Since January 2010, rail shipments of asphalt have remained flat, but the shipments of petroleum coke have risen by two thirds over the same period, according to the U.S. Energy Information Administration. The shipments rose 73% to 237,000 barrels per day in 2016, from 137,000 barrels per day in 2010 and have supported increasing U.S. exports.
The EIA recently started tracking rail shipments of asphalt and petroleum coke, which is a byproduct of a coker unit found in petroleum refineries and used as a fuel for making cement and to produce aluminum and steel.
“The heavier a particular crude oil is, the more petroleum coke it will generally yield,” according to the EIA. The majority of petroleum coke is produced and exported from the Gulf Coast. The largest volume of the coke is transported in the No. 3 Petroleum Administration for Defense District or PADD 3, which includes Arkansas, Alabama, Louisiana, Mississippi, New Mexico and Texas. The Midwest region or PADD 2 transports the second most.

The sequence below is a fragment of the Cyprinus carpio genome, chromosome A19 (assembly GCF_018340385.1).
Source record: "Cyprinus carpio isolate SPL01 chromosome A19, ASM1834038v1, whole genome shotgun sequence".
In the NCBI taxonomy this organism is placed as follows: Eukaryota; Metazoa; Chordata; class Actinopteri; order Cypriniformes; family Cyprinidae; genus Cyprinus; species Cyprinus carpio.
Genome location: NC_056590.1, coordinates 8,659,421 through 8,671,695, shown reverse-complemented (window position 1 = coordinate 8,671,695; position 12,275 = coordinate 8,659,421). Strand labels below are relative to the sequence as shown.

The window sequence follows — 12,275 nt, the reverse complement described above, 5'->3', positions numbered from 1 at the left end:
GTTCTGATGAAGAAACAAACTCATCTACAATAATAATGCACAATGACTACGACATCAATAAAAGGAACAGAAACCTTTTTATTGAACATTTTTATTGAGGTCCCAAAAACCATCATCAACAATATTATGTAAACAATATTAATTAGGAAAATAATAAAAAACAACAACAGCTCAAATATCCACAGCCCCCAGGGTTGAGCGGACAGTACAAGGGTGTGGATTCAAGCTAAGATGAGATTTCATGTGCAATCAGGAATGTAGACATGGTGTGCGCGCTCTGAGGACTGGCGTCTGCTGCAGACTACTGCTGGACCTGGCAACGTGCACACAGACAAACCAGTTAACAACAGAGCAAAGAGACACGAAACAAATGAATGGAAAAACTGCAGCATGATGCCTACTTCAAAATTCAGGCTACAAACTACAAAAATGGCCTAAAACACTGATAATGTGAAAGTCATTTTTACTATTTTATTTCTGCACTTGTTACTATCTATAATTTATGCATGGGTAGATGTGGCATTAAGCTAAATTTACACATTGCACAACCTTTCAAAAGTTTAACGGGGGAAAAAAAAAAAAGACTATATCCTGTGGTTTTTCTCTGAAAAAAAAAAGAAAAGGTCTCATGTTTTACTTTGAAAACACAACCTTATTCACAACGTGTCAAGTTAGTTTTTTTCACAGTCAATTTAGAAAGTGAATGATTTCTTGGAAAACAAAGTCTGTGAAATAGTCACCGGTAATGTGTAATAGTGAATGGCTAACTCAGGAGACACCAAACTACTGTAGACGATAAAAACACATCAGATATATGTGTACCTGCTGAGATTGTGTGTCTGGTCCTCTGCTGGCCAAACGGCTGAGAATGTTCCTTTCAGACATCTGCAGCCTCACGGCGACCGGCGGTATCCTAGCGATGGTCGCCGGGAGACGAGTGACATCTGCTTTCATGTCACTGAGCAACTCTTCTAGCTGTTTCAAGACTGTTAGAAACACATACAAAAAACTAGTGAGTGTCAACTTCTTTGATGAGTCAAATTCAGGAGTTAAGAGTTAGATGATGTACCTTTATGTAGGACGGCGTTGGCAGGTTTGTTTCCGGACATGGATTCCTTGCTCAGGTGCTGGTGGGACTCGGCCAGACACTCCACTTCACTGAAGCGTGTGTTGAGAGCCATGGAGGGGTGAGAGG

“Asphalt is primarily used for paving roadways and as construction material such as roofing shingles, so the movement of asphalt tends to rise during the summer construction season and fall during winter,” according to the EIA. Since 2010, shipments of asphalt have been flat, averaging about 81,000 barrels per day. In 2016, nearly half of all asphalt shipments started in the Midwest or PADD 2 because the region has the most asphalt production capacity. Almost half of rail shipments of asphalt that started in the Midwest remained in the region. The East Coast or PADD 1 received the most asphalt by rail in 2016, about 29,000 barrels per day.